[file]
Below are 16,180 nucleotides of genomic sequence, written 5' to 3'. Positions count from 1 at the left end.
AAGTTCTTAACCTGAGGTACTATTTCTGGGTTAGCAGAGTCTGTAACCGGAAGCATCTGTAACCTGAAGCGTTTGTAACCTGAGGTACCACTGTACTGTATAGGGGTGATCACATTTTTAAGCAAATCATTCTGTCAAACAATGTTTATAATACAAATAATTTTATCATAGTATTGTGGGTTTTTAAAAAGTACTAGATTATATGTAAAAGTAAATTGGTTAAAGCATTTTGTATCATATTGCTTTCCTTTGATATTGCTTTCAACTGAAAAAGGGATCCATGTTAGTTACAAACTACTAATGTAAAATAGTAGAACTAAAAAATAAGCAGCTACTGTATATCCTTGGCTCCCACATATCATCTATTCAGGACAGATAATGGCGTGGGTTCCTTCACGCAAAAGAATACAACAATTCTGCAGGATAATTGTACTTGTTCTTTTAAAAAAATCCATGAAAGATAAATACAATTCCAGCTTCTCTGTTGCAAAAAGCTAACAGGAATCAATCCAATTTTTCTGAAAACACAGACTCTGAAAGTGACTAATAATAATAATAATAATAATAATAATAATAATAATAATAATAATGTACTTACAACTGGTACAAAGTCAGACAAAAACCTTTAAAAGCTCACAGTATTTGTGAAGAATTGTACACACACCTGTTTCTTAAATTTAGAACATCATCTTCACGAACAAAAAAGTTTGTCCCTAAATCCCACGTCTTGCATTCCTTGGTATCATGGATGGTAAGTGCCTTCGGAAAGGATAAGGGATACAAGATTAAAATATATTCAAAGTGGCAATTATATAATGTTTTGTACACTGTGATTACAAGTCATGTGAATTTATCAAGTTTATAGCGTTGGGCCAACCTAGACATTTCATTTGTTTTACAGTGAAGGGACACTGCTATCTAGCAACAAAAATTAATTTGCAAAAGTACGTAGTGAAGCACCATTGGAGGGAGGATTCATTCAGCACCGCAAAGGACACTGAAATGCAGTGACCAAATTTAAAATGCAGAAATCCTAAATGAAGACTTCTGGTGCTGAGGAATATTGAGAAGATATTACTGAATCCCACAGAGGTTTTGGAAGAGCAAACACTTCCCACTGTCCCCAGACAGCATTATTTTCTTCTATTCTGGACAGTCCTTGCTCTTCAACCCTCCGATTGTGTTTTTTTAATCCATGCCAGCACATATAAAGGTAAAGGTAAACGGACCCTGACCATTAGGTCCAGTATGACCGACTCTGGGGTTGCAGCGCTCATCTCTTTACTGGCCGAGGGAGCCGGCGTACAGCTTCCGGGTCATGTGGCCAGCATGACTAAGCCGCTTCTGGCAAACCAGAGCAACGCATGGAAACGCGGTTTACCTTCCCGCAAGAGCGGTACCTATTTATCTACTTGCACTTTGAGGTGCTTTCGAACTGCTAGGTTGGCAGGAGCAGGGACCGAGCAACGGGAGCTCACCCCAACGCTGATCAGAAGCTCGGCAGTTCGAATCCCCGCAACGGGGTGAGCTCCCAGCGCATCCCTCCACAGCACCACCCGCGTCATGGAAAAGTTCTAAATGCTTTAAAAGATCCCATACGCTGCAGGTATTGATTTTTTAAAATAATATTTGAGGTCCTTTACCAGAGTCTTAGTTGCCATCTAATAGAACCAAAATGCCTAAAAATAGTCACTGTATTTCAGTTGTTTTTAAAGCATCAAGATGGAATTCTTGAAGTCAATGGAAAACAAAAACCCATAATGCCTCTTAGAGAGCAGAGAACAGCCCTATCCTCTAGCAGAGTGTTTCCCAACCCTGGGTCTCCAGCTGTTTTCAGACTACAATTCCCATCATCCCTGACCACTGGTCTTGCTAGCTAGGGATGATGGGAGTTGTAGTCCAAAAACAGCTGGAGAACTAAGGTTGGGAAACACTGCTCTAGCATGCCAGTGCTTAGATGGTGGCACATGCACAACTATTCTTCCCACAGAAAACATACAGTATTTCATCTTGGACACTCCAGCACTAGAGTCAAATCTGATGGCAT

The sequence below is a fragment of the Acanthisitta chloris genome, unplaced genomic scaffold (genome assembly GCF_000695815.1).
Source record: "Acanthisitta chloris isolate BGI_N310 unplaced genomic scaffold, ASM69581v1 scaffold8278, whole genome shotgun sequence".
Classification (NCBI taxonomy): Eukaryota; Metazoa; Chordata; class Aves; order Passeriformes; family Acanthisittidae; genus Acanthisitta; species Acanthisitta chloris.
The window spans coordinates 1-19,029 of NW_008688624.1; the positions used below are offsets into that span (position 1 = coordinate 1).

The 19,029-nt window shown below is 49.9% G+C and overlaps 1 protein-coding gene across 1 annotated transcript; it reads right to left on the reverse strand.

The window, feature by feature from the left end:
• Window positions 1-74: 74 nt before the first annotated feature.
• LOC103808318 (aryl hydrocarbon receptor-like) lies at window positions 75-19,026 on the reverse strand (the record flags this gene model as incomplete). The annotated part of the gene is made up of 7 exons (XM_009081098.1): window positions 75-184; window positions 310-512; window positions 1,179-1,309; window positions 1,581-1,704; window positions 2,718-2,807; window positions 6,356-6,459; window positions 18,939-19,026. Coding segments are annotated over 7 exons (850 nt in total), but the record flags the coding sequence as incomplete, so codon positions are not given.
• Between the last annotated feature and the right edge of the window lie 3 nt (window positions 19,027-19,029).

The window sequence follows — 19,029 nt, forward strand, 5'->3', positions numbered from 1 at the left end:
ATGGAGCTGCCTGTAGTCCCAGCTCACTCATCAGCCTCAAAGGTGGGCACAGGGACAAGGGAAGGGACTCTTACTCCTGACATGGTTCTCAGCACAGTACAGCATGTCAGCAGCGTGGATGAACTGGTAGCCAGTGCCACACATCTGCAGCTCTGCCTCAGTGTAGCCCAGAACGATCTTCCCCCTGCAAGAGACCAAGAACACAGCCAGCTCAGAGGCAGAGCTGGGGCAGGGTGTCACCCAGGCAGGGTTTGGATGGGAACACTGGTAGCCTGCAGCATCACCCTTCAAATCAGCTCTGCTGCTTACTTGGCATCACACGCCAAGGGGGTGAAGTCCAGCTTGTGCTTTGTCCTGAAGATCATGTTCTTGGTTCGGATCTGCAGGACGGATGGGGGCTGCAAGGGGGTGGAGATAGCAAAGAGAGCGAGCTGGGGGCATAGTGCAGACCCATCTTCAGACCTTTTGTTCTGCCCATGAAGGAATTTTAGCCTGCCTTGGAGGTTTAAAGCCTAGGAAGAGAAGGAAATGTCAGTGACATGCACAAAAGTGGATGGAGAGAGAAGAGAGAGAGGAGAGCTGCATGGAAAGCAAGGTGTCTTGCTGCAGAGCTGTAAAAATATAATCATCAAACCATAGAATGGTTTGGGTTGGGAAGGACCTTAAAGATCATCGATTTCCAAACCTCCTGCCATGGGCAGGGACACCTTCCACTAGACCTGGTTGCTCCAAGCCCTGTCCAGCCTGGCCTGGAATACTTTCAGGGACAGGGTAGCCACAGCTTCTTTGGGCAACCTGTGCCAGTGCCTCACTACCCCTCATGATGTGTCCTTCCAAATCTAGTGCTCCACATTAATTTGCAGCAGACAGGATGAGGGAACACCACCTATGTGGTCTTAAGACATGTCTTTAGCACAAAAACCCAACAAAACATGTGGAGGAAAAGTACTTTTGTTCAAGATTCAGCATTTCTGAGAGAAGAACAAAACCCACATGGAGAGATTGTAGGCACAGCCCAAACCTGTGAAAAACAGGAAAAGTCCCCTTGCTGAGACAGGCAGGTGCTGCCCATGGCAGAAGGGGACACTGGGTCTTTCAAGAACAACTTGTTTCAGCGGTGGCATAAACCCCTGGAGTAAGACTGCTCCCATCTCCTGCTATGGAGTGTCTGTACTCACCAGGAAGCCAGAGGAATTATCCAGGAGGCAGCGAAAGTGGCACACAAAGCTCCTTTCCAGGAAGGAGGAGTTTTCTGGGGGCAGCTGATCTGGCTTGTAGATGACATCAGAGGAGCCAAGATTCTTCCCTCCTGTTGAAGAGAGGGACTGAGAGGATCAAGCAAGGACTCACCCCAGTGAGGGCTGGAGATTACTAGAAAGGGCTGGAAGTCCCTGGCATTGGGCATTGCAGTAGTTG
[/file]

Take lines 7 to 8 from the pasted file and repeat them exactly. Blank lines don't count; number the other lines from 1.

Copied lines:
The 19,029-nt window shown below is 49.9% G+C and overlaps 1 protein-coding gene across 1 annotated transcript; it reads right to left on the reverse strand.

The window, feature by feature from the left end: